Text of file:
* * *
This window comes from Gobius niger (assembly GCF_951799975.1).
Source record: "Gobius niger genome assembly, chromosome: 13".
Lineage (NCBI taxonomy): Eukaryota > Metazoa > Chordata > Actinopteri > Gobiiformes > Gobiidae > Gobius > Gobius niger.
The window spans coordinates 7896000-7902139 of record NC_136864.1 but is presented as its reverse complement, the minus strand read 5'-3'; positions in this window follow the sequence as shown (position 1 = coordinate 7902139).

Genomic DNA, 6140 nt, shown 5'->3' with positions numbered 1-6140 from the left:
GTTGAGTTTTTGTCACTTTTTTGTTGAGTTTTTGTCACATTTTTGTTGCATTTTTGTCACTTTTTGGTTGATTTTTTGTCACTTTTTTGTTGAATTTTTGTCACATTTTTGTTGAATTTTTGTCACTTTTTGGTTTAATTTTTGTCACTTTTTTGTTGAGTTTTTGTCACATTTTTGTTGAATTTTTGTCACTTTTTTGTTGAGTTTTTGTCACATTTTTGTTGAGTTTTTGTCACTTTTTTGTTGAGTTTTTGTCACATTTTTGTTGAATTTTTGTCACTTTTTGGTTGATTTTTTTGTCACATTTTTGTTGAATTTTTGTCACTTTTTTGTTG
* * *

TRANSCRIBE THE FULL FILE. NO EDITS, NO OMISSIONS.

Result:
This window comes from Gobius niger (assembly GCF_951799975.1).
Source record: "Gobius niger genome assembly, chromosome: 13".
Lineage (NCBI taxonomy): Eukaryota > Metazoa > Chordata > Actinopteri > Gobiiformes > Gobiidae > Gobius > Gobius niger.
The window spans coordinates 7896000-7902139 of record NC_136864.1 but is presented as its reverse complement, the minus strand read 5'-3'; positions in this window follow the sequence as shown (position 1 = coordinate 7902139).

Genomic DNA, 6140 nt, shown 5'->3' with positions numbered 1-6140 from the left:
GTTGAGTTTTTGTCACTTTTTTGTTGAGTTTTTGTCACATTTTTGTTGCATTTTTGTCACTTTTTGGTTGATTTTTTGTCACTTTTTTGTTGAATTTTTGTCACATTTTTGTTGAATTTTTGTCACTTTTTGGTTTAATTTTTGTCACTTTTTTGTTGAGTTTTTGTCACATTTTTGTTGAATTTTTGTCACTTTTTTGTTGAGTTTTTGTCACATTTTTGTTGAGTTTTTGTCACTTTTTTGTTGAGTTTTTGTCACATTTTTGTTGAATTTTTGTCACTTTTTGGTTGATTTTTTTGTCACATTTTTGTTGAATTTTTGTCACTTTTTTGTTG